Walking Below The Ridgeway round the brim of Crockle (Crow Hole Bottom) I watched for an hour or so as a man with a blasted dog walked the bottom of this valley, and thought how a dog in this environment was so out of place making the everyday grind for survival that much more hazardous with blasted 'bonzo' sniffing out, disturbing and killing the very wildlife that sustains the hardy but always struggling for sustenance birds of prey that rely on the small mammals, like the voles for their very survival and yes! i'm afraid eventually the dog did 'put up' a Short-Eared Owl that fortunately flew to safety before the 'blasted one ' was able to inflict injury or death upon it. This is quite unique habitat running for much of the Ridgeway and also beside it and dogs are an unnecessary and in the numbers we now find them in all public places a dangerous nuisance to our British wild places and for some peculiar reason so many people now seem unable to enjoy our wild spaces without bringing along their canine 'friends' invariably off the lead in the most inappropriate of places.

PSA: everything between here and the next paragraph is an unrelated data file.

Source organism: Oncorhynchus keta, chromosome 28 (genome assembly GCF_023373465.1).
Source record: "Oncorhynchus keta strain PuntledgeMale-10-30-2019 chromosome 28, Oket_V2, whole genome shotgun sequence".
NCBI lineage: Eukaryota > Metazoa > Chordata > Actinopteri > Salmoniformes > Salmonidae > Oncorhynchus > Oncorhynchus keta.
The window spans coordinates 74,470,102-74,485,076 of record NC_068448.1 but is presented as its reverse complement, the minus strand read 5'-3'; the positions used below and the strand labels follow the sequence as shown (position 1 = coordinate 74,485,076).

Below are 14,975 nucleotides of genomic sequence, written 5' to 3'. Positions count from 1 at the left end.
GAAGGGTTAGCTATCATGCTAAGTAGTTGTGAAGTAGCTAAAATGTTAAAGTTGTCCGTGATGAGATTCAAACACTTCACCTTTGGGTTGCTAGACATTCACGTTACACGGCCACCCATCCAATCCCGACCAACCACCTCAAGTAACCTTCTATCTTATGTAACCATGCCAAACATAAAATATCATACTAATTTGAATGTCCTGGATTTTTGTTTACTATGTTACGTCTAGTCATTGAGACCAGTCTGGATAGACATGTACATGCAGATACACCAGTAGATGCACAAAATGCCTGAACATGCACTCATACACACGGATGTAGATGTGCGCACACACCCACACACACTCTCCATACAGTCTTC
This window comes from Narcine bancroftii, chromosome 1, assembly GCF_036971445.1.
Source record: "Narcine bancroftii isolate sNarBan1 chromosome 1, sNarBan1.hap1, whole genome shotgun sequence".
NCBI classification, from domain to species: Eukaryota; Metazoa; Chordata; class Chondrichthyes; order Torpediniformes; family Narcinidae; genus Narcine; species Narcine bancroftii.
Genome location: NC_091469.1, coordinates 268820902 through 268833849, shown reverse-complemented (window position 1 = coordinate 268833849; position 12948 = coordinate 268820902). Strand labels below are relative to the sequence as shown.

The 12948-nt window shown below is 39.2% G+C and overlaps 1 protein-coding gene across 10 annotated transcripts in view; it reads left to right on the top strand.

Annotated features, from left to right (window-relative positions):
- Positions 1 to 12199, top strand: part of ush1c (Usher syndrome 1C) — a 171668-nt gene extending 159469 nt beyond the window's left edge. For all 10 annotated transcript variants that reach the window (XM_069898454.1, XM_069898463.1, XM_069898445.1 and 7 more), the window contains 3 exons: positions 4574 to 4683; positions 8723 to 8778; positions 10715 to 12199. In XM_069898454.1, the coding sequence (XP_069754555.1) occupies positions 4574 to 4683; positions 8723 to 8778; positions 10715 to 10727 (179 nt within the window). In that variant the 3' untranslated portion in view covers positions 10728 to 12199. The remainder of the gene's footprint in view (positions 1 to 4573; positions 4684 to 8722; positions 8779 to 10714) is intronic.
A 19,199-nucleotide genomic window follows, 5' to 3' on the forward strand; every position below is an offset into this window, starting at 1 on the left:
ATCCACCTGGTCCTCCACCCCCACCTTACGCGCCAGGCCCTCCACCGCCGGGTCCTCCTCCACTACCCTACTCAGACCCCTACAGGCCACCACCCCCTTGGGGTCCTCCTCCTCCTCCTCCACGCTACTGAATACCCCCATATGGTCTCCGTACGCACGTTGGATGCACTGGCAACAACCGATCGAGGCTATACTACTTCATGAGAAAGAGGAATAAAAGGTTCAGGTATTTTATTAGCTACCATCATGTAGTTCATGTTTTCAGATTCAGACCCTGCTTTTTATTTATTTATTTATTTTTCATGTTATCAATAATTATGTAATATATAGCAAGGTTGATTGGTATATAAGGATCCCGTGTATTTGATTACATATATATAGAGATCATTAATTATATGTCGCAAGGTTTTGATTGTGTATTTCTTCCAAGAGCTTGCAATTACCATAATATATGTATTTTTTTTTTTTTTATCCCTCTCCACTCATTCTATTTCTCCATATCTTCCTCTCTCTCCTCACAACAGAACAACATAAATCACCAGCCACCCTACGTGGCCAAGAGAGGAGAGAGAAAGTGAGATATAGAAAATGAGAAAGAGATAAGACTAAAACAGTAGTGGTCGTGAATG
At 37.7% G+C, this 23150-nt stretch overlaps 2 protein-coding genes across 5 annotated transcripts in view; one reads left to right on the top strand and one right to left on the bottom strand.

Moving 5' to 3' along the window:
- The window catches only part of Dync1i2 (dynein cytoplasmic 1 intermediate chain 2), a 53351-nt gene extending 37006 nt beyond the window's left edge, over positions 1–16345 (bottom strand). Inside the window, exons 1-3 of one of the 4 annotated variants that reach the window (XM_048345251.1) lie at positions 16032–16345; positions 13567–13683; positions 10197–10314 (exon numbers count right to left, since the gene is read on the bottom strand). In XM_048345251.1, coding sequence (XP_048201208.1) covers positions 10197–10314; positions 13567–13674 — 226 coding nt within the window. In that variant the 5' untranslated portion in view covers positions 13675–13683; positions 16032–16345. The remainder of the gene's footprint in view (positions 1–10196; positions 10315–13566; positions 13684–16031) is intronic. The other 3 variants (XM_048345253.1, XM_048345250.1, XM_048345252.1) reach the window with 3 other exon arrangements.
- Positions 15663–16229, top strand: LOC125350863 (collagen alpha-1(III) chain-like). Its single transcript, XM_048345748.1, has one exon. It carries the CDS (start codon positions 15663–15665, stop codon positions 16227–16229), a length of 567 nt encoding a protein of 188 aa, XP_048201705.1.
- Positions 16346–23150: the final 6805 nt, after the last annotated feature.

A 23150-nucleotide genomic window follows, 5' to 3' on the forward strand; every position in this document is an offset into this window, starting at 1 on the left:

After the Short-Eared Owl incident four Red Kites and a Buzzard were found. After making my way back on the Ridgeway I then found another delightful Stonechat and as this almost Robin/like little bird flitted along in front of me I mused on the difference between this and last year concerning this species with this being the fourth or fifth site I have found these endearing creatures , this compares with just one for the whole of last year.
With time left to still indulge of the Oxon countryside I decided to have a look at Buscot lake as I had been told that Bar-Headed Goose , Goosander and a drake Pintail have been seen there recently alas! with driving rain the many waterfowl were just too far away to make identification certain, so I motored the relatively short distance to Kilmester Farm and saw a flock of fifty odd Chaffinch, one Kestrel, four Yellowhammer incidentally a bird that has, this year, been in greatly decreased numbers to other years, six Greenfinch, one Dunnock, two Red-Legged Partridge these Partridge were feeding below the feeders that our Tree Sparrow volunteer the GG regularly tops up, driving off home a Song Thrush put in an appearance and the somewhat hazy photograph is due to snapping this bird through a rather dirty windscreen.
The sixteenth was the day two year ago my lovely Linda lost her fight for life and she still rarely leaves my thoughts I hoped it would get easier - some hope.
The Oxon Feather.